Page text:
Ottawa Redblacks’ interim head coach Bob Dyce has been tasked with trying to lead his team to as many wins as possible over their four remaining games, though one critical task remains at the top of his to-do list: find an offensive coordinator.
“We’re still exploring options in that regard. There’ll be a dedicated play-caller moving forward and as soon as it’s been finalized, I’ll let you know,” Dyce told the media in a press conference that was carried by TSN 1200.
Paul LaPolice was fired this past week after two seasons with the team, vacating his dual-role as head coach and offensive coordinator. Dyce did not set a timeline for selecting a new offensive coordinator but said he would do so “as fast as possible.” He did not indicate whether or not LaPolice’s replacement is already with the organization.
Dyce served as an offensive assistant in the CFL for nine seasons before becoming the offensive coordinator of the Saskatchewan Roughriders in 2012. He remains confident in his abilities as an offensive coach, though he has not worked directly on that side of the ball since becoming Saskatchewan’s special teams coordinator in 2013.
“The greatest thing I want to do is make sure the players are put in a position to be successful. I don’t want to rush into anything. I know we’re on a short timeframe but I want to make sure we do things right for these four games. I’ve got a lot of respect for those guys in the locker room and I want to make sure that we do things right and that it’s going to allow us to set a strong foundation here,” said Dyce.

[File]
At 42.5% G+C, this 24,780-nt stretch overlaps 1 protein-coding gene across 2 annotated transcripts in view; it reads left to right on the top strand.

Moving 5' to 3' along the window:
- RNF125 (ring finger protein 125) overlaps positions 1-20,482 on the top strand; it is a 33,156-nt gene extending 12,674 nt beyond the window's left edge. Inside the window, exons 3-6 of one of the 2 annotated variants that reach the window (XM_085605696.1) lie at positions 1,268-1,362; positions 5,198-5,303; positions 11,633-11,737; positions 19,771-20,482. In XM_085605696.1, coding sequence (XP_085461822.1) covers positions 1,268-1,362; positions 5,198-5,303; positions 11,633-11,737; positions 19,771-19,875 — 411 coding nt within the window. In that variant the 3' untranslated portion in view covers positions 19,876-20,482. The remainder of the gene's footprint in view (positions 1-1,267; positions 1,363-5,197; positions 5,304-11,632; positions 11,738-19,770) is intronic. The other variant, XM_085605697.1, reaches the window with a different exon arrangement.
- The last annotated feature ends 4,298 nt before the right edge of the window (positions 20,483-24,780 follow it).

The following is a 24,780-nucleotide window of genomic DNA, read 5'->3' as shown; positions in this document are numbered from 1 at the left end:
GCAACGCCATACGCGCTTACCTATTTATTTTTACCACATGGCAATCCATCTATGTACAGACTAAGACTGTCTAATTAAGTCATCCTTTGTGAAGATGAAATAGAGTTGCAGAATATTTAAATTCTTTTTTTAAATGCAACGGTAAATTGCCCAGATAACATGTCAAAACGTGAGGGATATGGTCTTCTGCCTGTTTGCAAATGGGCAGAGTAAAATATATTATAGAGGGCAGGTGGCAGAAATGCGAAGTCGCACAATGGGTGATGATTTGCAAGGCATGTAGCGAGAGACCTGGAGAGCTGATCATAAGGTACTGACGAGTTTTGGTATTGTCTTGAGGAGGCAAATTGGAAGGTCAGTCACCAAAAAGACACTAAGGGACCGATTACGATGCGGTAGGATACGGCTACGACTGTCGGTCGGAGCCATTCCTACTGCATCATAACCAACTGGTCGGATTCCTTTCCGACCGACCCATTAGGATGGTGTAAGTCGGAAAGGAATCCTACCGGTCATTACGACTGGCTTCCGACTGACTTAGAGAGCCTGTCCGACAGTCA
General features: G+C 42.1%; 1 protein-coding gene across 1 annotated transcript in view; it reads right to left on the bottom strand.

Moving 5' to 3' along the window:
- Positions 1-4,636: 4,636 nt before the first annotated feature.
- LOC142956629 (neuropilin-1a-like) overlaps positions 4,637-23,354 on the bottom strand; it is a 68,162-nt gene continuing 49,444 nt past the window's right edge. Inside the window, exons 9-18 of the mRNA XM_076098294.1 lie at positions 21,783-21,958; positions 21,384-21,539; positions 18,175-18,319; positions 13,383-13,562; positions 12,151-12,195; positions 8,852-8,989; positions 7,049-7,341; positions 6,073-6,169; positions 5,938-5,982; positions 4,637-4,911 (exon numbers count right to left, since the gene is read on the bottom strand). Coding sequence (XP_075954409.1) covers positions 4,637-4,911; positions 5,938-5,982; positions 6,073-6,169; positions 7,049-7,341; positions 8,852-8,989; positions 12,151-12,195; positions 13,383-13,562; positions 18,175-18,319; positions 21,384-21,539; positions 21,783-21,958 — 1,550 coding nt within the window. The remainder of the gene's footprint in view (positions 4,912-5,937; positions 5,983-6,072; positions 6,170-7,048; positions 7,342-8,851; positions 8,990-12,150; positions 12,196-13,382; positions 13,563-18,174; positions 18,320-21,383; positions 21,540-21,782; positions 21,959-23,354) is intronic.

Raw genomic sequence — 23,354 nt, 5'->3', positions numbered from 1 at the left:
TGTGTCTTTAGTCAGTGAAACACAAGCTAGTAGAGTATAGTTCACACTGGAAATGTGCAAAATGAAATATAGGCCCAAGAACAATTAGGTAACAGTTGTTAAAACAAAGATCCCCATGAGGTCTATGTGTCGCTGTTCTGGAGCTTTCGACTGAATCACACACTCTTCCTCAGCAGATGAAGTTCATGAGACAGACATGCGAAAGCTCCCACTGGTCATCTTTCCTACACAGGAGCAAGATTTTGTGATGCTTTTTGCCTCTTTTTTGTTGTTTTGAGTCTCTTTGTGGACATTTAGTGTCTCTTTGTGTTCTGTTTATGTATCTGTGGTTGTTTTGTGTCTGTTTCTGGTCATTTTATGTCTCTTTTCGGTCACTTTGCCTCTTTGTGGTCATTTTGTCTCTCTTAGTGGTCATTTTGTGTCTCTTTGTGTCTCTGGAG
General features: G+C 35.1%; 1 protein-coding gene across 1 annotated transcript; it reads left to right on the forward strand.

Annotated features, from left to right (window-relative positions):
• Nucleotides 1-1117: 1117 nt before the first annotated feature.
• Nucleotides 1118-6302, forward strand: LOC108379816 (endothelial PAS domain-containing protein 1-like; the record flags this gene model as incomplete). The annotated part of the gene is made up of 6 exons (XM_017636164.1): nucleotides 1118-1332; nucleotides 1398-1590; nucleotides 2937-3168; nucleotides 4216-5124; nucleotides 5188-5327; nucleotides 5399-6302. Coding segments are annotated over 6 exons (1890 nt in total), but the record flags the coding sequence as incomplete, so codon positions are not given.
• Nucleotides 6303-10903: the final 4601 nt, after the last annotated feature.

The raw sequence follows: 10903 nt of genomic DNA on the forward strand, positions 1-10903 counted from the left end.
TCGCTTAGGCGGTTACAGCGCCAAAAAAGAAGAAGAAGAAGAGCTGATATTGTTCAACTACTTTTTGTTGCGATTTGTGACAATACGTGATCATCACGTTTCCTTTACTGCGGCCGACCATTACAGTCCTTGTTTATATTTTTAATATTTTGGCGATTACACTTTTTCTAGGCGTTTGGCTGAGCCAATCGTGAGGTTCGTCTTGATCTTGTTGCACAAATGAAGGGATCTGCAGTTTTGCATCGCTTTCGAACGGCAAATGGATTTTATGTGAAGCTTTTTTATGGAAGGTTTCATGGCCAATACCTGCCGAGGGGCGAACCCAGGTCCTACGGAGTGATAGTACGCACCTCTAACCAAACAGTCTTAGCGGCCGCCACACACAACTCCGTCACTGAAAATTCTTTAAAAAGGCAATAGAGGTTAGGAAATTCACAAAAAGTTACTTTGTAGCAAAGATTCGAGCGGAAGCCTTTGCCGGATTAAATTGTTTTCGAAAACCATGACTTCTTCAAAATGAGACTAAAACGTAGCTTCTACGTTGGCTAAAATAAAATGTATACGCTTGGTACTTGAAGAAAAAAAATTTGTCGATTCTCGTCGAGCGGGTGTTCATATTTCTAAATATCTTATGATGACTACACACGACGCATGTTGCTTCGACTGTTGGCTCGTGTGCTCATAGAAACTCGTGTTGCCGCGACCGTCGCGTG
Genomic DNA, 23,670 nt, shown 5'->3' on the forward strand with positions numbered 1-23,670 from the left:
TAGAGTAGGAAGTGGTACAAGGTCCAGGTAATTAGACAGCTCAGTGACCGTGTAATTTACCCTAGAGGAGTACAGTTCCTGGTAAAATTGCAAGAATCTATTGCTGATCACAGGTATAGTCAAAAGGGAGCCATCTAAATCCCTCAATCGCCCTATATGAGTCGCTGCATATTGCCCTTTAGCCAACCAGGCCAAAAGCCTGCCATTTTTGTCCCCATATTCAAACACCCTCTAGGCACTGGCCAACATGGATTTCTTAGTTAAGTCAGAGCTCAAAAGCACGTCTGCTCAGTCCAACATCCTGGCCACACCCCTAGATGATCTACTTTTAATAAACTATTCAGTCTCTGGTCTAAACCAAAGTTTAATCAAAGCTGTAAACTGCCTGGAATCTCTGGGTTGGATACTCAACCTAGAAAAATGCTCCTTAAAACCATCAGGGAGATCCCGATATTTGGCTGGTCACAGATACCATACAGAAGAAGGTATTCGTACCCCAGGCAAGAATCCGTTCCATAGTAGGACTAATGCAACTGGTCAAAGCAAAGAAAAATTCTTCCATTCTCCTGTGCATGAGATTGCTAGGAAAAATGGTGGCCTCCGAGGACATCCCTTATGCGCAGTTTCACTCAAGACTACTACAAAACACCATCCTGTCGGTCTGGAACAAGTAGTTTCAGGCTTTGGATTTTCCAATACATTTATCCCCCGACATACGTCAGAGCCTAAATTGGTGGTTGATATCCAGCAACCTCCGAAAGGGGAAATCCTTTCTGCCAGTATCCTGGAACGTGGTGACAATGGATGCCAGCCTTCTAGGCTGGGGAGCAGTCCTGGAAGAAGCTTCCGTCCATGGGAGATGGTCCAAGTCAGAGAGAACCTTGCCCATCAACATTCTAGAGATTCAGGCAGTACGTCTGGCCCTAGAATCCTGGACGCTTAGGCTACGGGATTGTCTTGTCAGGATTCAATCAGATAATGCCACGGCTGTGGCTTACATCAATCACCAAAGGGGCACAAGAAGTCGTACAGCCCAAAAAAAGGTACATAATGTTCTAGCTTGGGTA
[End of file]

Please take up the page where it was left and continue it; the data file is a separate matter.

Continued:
Ottawa’s remaining offensive coaching staff includes quarterbacks coach Will Arndt, running backs coach Fred Reid, receiver coach Alex Suber, and offensive line coach Paul Charbonneau. Dyce said he will continue to serve as the team’s special teams coordinator, though he hinted that someone could be coming in to help with the role.
The Winnipeg native has been an interim head coach before having replaced Corey Chamblin when he was fired by the Saskatchewan Roughriders in 2015. Dyce took over a team that was 0-9 and went 3-6 down the stretch, finishing the season with a 3-15 record. He joined the Redblacks the following year as the team’s special teams coordinator after Saskatchewan hired Chris Jones to be its head coach and general manager.
“A big thing of coaching is you have to show the expectations and what you want and be clear and concise with the players and let them know,” said Dyce.
“It’s not like I haven’t worked with these guys already and so they know and the guys that have played for me on special teams know what I’m all about. I told them this morning that I’m not going to change who I am, nor am I going to change my expectations and I do have high expectations on any unit that I coach and now it’s the whole team.”
The Redblacks (3-11) are still mathematically eligible to make the postseason, though they will be eliminated this weekend if they lose to Montreal and Saskatchewan beats Hamilton. Dyce believes his players have what it takes to improve and hopes to set a new standard for next season even if he doesn’t remain on as head coach.
“I see these guys every single day and I’ve seen them every day for 20 weeks. I know what’s inside these guys and I know how they can compete. I don’t see any challenge in motivating them for these four games because I know what’s in them and it’s our job as coaches to get it out of them at a consistent level,” he said.
“I look at these four games as the foundation of us getting to where we need to be. There’s no guarantee that I’ll be there for when they get there, but I can take great pride if I set that foundation and we’re working towards it and get to that direction.”